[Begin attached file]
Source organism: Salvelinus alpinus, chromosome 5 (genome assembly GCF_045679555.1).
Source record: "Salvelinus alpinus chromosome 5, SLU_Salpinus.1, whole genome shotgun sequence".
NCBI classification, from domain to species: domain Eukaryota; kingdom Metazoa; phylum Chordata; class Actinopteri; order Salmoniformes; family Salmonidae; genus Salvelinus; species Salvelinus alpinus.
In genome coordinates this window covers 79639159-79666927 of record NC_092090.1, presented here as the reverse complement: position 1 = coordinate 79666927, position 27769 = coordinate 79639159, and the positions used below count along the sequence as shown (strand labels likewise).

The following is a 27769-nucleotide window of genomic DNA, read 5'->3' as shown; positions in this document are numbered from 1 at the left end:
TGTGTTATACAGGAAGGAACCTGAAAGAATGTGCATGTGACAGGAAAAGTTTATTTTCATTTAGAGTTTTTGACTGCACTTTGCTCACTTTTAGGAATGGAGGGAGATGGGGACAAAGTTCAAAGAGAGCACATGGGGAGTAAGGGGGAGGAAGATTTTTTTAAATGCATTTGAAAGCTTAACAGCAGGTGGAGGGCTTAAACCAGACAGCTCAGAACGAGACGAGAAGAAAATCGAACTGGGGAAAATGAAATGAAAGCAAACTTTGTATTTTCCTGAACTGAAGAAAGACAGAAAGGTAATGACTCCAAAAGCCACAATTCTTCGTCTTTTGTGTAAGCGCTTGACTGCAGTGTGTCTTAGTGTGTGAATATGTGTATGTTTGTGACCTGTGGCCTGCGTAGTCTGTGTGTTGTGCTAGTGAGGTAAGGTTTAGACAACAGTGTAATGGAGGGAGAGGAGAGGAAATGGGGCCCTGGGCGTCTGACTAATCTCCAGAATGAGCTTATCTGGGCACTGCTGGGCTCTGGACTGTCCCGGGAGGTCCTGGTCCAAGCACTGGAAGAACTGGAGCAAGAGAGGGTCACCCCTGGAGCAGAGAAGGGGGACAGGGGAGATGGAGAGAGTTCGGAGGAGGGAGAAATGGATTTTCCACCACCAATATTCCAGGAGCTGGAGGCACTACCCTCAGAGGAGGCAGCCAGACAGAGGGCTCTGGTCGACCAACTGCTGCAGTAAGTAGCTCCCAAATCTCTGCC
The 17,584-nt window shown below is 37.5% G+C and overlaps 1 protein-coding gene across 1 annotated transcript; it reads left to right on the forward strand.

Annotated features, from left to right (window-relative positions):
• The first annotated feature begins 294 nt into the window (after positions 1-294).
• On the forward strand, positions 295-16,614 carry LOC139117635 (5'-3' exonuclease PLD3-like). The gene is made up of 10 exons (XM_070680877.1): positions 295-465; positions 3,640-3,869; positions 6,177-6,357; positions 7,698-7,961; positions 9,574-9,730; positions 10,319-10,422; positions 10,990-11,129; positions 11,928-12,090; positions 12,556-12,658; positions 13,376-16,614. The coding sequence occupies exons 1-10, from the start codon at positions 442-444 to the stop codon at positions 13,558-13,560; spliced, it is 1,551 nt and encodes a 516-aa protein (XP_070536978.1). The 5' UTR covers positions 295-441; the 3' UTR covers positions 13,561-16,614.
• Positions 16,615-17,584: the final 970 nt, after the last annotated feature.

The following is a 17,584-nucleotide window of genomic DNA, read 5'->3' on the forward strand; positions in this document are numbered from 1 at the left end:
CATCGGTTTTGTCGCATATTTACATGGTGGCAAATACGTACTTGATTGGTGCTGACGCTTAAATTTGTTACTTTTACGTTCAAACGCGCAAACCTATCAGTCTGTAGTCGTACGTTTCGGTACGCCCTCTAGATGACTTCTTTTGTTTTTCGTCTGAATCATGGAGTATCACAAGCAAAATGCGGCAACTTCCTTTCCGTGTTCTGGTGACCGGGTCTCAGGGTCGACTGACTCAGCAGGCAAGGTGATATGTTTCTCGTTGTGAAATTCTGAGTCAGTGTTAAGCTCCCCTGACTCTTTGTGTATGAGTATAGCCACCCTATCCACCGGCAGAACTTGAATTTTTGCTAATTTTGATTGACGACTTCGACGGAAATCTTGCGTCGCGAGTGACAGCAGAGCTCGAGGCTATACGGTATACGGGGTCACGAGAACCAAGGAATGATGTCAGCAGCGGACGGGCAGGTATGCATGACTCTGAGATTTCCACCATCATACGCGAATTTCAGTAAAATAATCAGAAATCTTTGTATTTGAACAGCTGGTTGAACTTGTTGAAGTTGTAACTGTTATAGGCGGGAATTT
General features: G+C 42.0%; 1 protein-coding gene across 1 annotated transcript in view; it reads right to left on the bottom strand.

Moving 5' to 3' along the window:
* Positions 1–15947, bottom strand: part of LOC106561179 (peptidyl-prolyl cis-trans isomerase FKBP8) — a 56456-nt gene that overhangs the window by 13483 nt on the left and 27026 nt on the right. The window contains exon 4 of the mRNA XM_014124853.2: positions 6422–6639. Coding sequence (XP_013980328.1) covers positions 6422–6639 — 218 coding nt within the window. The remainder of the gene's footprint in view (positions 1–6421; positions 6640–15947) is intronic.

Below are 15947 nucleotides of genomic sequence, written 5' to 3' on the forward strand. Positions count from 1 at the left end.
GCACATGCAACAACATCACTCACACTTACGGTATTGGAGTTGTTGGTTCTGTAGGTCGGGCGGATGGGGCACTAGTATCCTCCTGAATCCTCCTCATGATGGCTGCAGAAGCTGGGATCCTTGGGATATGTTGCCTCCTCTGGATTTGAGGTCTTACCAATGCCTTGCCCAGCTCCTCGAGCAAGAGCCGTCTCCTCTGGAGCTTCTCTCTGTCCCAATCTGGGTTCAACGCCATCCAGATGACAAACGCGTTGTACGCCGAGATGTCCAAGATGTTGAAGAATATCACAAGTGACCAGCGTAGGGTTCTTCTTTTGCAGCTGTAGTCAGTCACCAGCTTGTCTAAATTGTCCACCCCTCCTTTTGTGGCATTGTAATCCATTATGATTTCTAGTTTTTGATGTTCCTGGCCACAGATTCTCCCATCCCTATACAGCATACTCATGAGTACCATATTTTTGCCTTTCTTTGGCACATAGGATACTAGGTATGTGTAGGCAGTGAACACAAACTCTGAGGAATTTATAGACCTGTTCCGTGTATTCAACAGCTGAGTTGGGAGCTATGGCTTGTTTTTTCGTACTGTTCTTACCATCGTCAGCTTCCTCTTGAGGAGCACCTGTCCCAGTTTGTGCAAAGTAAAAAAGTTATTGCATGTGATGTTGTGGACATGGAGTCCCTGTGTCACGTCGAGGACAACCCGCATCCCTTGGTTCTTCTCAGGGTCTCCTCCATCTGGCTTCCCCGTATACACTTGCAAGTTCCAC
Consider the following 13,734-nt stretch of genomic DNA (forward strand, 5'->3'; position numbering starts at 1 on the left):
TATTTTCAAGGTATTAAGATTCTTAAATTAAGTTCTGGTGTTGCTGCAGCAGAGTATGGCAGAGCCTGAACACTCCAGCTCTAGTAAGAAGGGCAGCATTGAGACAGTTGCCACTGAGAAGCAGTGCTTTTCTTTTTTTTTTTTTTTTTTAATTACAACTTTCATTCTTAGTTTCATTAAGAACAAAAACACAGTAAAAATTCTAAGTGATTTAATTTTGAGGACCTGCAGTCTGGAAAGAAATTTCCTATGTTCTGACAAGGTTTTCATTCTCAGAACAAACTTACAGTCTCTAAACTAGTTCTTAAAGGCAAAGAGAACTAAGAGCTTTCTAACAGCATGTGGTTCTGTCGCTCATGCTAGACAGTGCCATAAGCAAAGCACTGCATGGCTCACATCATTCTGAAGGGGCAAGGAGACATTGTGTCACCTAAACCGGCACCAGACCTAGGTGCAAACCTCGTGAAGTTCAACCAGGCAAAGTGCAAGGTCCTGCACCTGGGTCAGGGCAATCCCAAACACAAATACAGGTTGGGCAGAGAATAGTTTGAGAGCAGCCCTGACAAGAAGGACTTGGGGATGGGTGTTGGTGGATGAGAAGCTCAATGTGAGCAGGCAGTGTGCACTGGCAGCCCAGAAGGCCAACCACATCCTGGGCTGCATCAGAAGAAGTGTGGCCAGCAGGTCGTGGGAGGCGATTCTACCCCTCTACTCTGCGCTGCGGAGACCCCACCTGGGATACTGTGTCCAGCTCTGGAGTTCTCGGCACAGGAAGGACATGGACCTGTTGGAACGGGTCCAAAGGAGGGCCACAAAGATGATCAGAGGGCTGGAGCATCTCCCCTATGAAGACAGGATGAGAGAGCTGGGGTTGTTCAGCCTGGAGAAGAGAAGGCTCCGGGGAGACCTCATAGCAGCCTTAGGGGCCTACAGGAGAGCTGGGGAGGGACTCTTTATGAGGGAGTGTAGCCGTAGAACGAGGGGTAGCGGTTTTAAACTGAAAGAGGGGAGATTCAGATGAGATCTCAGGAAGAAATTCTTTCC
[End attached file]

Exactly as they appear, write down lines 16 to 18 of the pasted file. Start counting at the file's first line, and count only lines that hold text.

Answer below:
* Positions 1–15947, bottom strand: part of LOC106561179 (peptidyl-prolyl cis-trans isomerase FKBP8) — a 56456-nt gene that overhangs the window by 13483 nt on the left and 27026 nt on the right. The window contains exon 4 of the mRNA XM_014124853.2: positions 6422–6639. Coding sequence (XP_013980328.1) covers positions 6422–6639 — 218 coding nt within the window. The remainder of the gene's footprint in view (positions 1–6421; positions 6640–15947) is intronic.

Below are 15947 nucleotides of genomic sequence, written 5' to 3' on the forward strand. Positions count from 1 at the left end.
GCACATGCAACAACATCACTCACACTTACGGTATTGGAGTTGTTGGTTCTGTAGGTCGGGCGGATGGGGCACTAGTATCCTCCTGAATCCTCCTCATGATGGCTGCAGAAGCTGGGATCCTTGGGATATGTTGCCTCCTCTGGATTTGAGGTCTTACCAATGCCTTGCCCAGCTCCTCGAGCAAGAGCCGTCTCCTCTGGAGCTTCTCTCTGTCCCAATCTGGGTTCAACGCCATCCAGATGACAAACGCGTTGTACGCCGAGATGTCCAAGATGTTGAAGAATATCACAAGTGACCAGCGTAGGGTTCTTCTTTTGCAGCTGTAGTCAGTCACCAGCTTGTCTAAATTGTCCACCCCTCCTTTTGTGGCATTGTAATCCATTATGATTTCTAGTTTTTGATGTTCCTGGCCACAGATTCTCCCATCCCTATACAGCATACTCATGAGTACCATATTTTTGCCTTTCTTTGGCACATAGGATACTAGGTATGTGTAGGCAGTGAACACAAACTCTGAGGAATTTATAGACCTGTTCCGTGTATTCAACAGCTGAGTTGGGAGCTATGGCTTGTTTTTTCGTACTGTTCTTACCATCGTCAGCTTCCTCTTGAGGAGCACCTGTCCCAGTTTGTGCAAAGTAAAAAAGTTATTGCATGTGATGTTGTGGACATGGAGTCCCTGTGTCACGTCGAGGACAACCCGCATCCCTTGGTTCTTCTCAGGGTCTCCTCCATCTGGCTTCCCCGTATACACTTGCAAGTTCCAC